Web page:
The Basics of Household Sewage Treatment: Septic Tanks Explained

Rural houses are not frequently connected to the municipal sewage system. This implies that you’ll need a domestic water treatment facility to clean and dispose of your wastewater. There are numerous types of home wastewater treatment systems on the market, but they all essentially do the same thing: remove waste from your house, filter and treat it, and then discharge it. The costs of septic tanks are determined by their sizes and septic system types. For instance, because there will be less daily wastewater with a two-bedroom property using an 800-gallon septic tank, that sort of tank would be ideal for such a house.

How much does a septic system cost?

There are two main septic system types available: anaerobic and aerobic septic systems. The traditional septic system is the anaerobic type, which decomposes waste with bacteria that do not require oxygen. These types of septic tanks typically cost between two and five thousand dollars to install before factoring in permit costs, piping, leach fields, and soil tests.

Aerobic systems require oxygen, which speeds up the decomposition process and produces considerably cleaner wastewater than their anaerobic alternatives. In fact, the effluent is treated so efficiently that the wastewater can be used for irrigation purposes. Anaerobic systems also use less space, as they require roughly half of the leach field surface area needed by traditional systems. These systems are much more expensive, starting at about thirteen thousand dollars.

How much does a septic tank cost?

Polyethylene or plastic septic tanks are the most affordable and lightweight option. The average cost for a thousand-gallon tank is around eleven hundred dollars, but their use can pose a number of problems. Some states in the US have even banned their installation as they are prone to cracking and leaking under pressure. This can lead to costly repairs down the line that cancel out the money saved on installation.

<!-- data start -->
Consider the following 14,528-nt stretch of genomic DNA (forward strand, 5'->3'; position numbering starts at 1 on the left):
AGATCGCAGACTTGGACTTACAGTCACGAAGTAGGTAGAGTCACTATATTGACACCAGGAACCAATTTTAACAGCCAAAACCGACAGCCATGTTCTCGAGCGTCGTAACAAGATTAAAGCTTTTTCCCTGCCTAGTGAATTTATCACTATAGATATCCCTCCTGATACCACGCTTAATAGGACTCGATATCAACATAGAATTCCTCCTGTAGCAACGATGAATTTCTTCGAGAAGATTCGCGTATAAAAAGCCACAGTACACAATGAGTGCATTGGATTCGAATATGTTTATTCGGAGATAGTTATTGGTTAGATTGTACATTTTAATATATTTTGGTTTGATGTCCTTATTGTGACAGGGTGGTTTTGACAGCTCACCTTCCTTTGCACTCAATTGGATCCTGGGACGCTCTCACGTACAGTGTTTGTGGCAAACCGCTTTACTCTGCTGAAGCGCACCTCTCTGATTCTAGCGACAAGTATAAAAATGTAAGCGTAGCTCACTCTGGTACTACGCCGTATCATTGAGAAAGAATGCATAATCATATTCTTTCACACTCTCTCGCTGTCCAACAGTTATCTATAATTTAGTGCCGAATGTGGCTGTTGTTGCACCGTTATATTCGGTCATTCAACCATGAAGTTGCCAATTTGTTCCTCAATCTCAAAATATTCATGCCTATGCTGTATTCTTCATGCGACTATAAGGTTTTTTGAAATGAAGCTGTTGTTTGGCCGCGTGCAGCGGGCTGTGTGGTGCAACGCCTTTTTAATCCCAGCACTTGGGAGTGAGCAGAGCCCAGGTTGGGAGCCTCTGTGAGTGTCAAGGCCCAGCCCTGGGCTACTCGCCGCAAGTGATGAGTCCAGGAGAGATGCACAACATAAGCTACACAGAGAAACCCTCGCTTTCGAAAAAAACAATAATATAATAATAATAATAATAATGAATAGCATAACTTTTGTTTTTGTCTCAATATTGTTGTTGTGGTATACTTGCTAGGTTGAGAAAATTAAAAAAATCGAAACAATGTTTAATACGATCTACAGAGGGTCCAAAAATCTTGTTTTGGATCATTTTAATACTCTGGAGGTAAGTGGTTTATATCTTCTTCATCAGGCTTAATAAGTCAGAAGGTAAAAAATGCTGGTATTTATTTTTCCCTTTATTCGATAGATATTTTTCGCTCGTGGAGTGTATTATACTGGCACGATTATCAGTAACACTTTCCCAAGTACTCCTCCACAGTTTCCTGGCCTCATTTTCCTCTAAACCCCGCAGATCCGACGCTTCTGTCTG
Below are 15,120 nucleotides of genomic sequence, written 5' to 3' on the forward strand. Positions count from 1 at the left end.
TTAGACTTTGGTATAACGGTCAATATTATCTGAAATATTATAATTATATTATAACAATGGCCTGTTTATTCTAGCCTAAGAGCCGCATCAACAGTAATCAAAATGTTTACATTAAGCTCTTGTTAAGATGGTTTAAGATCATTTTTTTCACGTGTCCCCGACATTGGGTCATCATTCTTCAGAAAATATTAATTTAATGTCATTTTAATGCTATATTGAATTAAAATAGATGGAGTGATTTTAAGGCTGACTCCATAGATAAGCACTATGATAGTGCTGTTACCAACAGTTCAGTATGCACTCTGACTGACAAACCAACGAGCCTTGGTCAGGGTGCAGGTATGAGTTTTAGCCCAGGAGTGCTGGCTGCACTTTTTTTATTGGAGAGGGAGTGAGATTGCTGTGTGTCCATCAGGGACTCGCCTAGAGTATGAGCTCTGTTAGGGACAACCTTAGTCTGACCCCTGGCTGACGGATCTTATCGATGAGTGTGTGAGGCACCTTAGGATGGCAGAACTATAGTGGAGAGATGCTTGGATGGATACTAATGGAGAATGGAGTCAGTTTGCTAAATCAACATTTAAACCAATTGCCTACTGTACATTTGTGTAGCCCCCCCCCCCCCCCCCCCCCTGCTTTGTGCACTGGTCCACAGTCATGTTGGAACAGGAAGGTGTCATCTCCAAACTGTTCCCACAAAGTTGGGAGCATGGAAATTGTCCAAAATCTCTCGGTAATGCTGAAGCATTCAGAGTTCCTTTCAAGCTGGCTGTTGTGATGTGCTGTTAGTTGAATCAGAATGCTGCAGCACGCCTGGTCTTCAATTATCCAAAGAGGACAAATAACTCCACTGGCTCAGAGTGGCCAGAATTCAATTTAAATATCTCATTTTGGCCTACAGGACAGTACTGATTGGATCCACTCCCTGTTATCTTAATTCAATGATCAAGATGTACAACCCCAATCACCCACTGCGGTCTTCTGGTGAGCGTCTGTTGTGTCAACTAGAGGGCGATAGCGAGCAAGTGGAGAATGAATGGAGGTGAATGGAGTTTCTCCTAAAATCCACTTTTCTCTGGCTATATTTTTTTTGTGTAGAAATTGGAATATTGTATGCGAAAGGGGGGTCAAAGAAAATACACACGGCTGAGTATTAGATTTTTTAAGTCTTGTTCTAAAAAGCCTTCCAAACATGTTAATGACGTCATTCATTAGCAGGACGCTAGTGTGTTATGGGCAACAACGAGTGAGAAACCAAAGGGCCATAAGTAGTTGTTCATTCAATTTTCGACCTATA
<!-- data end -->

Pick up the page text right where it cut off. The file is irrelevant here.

The traditional, middle-of-the-road option is the tried and true concrete septic tank. These tanks may still crack, due to expansion and contraction, but the cracks are less likely to be severe if they even appear at all; the concrete septic tank is a durable workhorse that costs about twelve hundred dollars for a thousand-gallon tank. Properly maintained and well-constructed concrete septic tanks can last for decades before needing to be replaced.

Finally, the premium option, costing approximately sixteen hundred dollars for a thousand-gallon tank, is fiberglass. Like plastic tanks, fiberglass septic tanks are easy to install and are much lighter than concrete tanks, but they do not suffer from the same cracking issues as either of the two septic tank types listed above. Combined with their diminished capacity for algae growth due to non-porous construction material, this option is well worth the hefty price tag.

What does this mean for me?

If you are considering installing or replacing a septic tank, understanding the factors that affect the cost is an important step in the process. The experts at NexGen Septics can explain the differences in the options listed above in great detail, along with additional concerns like permits, piping, and soil preparation costs. Maintenance costs will also play a role in determining the overall price of your septic system installation. 0